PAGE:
Everyone Talks to Everyone at Dowse

04:02, Apr 14 2014
SEDUCTIVE SELECTION: Alvie McKree's The (f)utility of belief and (re)housing of ideology, 2011, at Dowse Art Museum.

The other weekend, I attended White Night at the Auckland Arts Festival. For this gargantuan city-wide event, dealer galleries and institutions stayed open late.

There were hundreds of accompanying free public events, substantial backing from business, free public transport, and the streets were full of public art and people. Lots of people. There's a carnivalesque magic to it all.

It was a delight then to attend the Big Day Dowse at the Dowse Art Museum in Lower Hutt last Sunday.

The museum and its neighbouring park were packed with people of all ages, enjoying music, food and art.

One thing I really like about these events is how everyone is on the same level. Gallery staff in their T-shirts muck in, sharing the experience as part of one big community.

I was particularly impressed with the engagement of a wide range of people with the exhibition by curatorial intern Ane Tonga, aptly titled Everyone Talks to Everyone.


This group exhibition combines a wide range of work from emerging and established artists working across art and design. This is a pretty standard curatorial premise currently, but it was the intimacy and elegance of the conversations Tonga set up that was so engaging.

The gallery was darkened and comfortable, suggestive of a domestic living-room. This was heightened by the work selected: Niki Hastings-McFall's plastic- flower-covered chair and ashtray, for example, near Michael Parekowhai's photograph of a flower arrangement, and Sean Kerr's flickering lamp with Facebook on a MacBook on a desk, taking on a viral life of its own.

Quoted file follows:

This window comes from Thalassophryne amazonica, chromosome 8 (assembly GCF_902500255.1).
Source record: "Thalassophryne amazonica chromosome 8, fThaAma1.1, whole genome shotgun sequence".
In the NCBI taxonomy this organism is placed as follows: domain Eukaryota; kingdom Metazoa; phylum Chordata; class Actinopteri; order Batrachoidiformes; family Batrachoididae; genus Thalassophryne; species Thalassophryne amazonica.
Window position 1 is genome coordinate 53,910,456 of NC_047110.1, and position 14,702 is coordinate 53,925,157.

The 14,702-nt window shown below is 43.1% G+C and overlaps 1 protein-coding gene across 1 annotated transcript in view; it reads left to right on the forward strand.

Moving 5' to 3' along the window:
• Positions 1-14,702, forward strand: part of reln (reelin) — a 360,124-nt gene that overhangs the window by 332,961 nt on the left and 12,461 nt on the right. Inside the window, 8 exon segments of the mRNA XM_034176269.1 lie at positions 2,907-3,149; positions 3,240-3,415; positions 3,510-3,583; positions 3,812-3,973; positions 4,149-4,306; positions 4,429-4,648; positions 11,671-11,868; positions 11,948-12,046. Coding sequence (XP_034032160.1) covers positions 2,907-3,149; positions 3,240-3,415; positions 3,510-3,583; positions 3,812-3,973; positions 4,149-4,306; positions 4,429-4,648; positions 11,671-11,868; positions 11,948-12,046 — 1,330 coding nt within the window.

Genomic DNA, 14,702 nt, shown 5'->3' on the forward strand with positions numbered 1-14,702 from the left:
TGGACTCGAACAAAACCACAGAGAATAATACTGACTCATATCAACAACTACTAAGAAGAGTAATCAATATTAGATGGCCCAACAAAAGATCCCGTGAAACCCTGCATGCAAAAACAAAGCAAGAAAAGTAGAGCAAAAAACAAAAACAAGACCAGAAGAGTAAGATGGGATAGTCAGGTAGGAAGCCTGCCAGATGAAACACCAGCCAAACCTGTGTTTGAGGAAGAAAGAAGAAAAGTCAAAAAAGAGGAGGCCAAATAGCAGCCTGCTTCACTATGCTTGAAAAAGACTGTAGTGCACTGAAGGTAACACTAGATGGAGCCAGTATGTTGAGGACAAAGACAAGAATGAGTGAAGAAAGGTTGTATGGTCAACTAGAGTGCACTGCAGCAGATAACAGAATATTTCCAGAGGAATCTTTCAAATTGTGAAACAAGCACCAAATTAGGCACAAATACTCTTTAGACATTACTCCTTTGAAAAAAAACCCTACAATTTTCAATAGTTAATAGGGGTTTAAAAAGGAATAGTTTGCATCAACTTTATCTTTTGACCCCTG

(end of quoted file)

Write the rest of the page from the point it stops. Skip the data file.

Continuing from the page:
Each served the room itself: one of those living-rooms housing that eclectic range of objects and decoration that make up a peculiarly personal portrait.

Central is an installation by Alvie McKree at the far end. It's a darkened grotto full of handmade and appropriated objects of many different cultural sources, arranged with the kind of shrine- like bling people often employ for things we hold of symbolic value.

An overdressed gothic fantasia, complete with large gilt frames, it melds excess cheapness with reverence - guaranteed to appeal to those from Boganville. As a whole, it was too decorative for my tastes, but certainly seductive.

A particularly nice pairing is works by Sofia Tekela-Smith and Fiona Pardington. Tekela-Smith's slim black bust sculpture makes personal, through adornment, the archetypal domestic exotica of the silhouette of a black person. Pardington's photograph is of a black plaster life cast of the head of a Samoan chief, Tou Taloa, made in 1839 by the French. In their elegant reappropriation, both have a grace and peace about them.

Typeface, a work by Maila Urale (with Johann Nortje), provides a physical conversation between visitor and artwork.

As White Night bore out, there's quite a lot of this kind of digital art around - your movement effecting the abstraction before you on a screen. Much I find banal and a little empty, but Typeface successfully turns viewer into dancer. It gets you thinking and feeling with your body.

Inspired by Polynesian tattoo designs, Urale uses the punctuation marks to be found on your keyboard for her patterns, suggestive of a coded conversation, and reminiscent of Len Lye's handmade painted film work.

The viewer appears as a purple silhouette within the mesh, their presence activating some irresistible audio beats.

As for White Night, there's no reason why this programme wouldn't, with some big-picture vision, work marvellously in Wellington.


Everyone Talks to Everyone, Dowse Art Museum until June 9

The Dominion Post